Too much sodium: Stop searching for your lost shaker of salt

About 90% of American adults and children exceed the recommended intake of sodium, according to a CDC report. The health agency reviewed data from 14,728 participants aged ≥2 years in the 2009–2012 National Health and Nutrition Examination Survey (NHANES). Eighty-six percent of hypertensive adults consumed more than 2,300 mg dietary sodium per day – exceeding the 2015–2020 Dietary Guidelines for Americans’ recommendations. Excess sodium intake is a preventable risk factor for hypertension – which affects 29% of adults in the United States – and cardiovascular disease. Hypertension is defined by the CDC as mean systolic blood pressure ≥140 mm, mean diastolic blood pressure ≥90 mm Hg, or self-reported use of antihypertensive medication. Decreasing excessive sodium intake can lower blood pressure to a normal mean systolic blood pressure <120 mm Hg and mean diastolic blood pressure <80 mm Hg.

The nationally representative, multistage survey of non-institutionalized persons in the United States NHANES includes an “in-person examination with a 24-hour dietary recall, and a second 24-hour dietary recall administered by telephone 3-10 days later,” the report says. For children between the ages of 2 to 5 years, dietary intake was reported by a proxy, and for children aged 6 to 11 years, by the participant assisted by a proxy. The study included participants aged ≥2 years that completed two 24-hour dietary recalls, but excluded pregnant women and women whose pregnancy status was unknown, as well as respondents with unreliable dietary recalls, yielding 14,728 respondents eligible for analysis. Most of the participants had at least two complete blood pressure measurements, but for participants with only one, a single measurement was used. Race/ethnicity was categorized as non-Hispanic white (white), non-Hispanic black (black), and Hispanic. Respondents who identified themselves as Mexican-Americans were analyzed separately, but little difference was observed between Mexican-Americans and ‘other Hispanic’ groups.

Most people in the U.S. exceeded recommendations for dietary sodium during the period comprised by the survey, with intake typically higher in persons consuming more kilocalories. Estimated sodium consumed was highest among persons aged 19 to 50 years, and lowest in children aged 2 to 3 years. Men consumed more sodium than women, but the difference between genders was not significant. Adults with hypertension consumed slightly less sodium than people without hypertension, but among groups at higher risk for cardiovascular disease – adults aged ≥51 years, blacks, and adults with pre-hypertension and hypertension – 3 out of 4 nevertheless exceeded the recommended ration.  The findings match previous research on the subject, hinting at the fact that consumption and concentration of sodium in food has remained unchanged in the past 10 years. The main sources of sodium are breads and rolls, deli meats, pizza, poultry, soups, sandwiches, cheese, pasta dishes, meat mixed dishes, such as meatloaf with tomato sauce, and savory snacks.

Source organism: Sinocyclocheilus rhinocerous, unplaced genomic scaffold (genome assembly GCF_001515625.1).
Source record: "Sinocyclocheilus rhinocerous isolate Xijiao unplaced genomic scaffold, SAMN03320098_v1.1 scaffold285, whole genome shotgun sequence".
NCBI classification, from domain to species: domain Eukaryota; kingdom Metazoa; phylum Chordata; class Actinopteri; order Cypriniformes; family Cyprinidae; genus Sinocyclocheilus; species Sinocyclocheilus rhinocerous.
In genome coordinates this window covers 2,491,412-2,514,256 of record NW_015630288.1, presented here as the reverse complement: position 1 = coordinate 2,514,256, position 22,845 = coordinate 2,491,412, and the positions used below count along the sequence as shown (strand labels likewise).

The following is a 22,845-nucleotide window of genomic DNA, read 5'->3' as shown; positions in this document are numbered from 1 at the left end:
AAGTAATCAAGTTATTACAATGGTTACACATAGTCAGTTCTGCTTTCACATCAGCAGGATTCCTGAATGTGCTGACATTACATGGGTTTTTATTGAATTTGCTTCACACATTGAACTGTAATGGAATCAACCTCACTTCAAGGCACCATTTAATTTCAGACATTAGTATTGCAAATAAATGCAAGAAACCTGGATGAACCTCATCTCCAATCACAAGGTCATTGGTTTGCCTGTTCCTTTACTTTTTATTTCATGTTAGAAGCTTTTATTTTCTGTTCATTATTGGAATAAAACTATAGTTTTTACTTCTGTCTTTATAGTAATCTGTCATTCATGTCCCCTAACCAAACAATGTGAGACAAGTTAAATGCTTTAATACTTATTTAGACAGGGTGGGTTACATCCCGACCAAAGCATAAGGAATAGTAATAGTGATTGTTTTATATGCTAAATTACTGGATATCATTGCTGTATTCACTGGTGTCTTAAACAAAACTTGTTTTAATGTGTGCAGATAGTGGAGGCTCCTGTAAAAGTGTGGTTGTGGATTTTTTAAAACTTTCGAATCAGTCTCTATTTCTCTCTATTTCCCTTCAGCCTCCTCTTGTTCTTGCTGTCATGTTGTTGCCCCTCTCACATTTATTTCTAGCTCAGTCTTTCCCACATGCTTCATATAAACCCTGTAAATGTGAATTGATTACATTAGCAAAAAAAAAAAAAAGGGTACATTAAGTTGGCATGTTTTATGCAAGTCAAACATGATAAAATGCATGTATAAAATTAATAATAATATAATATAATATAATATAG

In summary, all subpopulations exceeded sodium intake recommendations, but adults with hypertension stand to gain the most benefits from decreasing sodium consumption. The fact that this segment had the lowest mean sodium indicate seems to suggest that they have made an effort to lower their sodium intake but could use a bit of extra help. The report remarks that health care providers “can counsel their patients to lower sodium intake through following a healthy dietary pattern. One example is the Dietary Approaches to Stop Hypertension eating plan, which emphasizes fruits, vegetables, and low-fat dairy products.” Additionally, the Institute of Medicine has recommended reducing sodium in the food supply, as excess sodium added to foods during commercial processing and preparation represents the main source of sodium intake in U.S. diets. And sodium reduction is major goal of the Million Hearts initiative, as well as the CDC's Sodium Reduction in Communities Program,  and the National Sodium Reduction Initiative. Finally, there are the U.S. Department of Agriculture Nutrition Standards for school meals and competitive foods, and the Department of Health and Human Services Health and Sustainability Guidelines for Federal Concessions and Vending Operations. For supplements and nutrition supplies check Discount Medical Supplies.

Related: Eat Hearty: Heart and Nutrition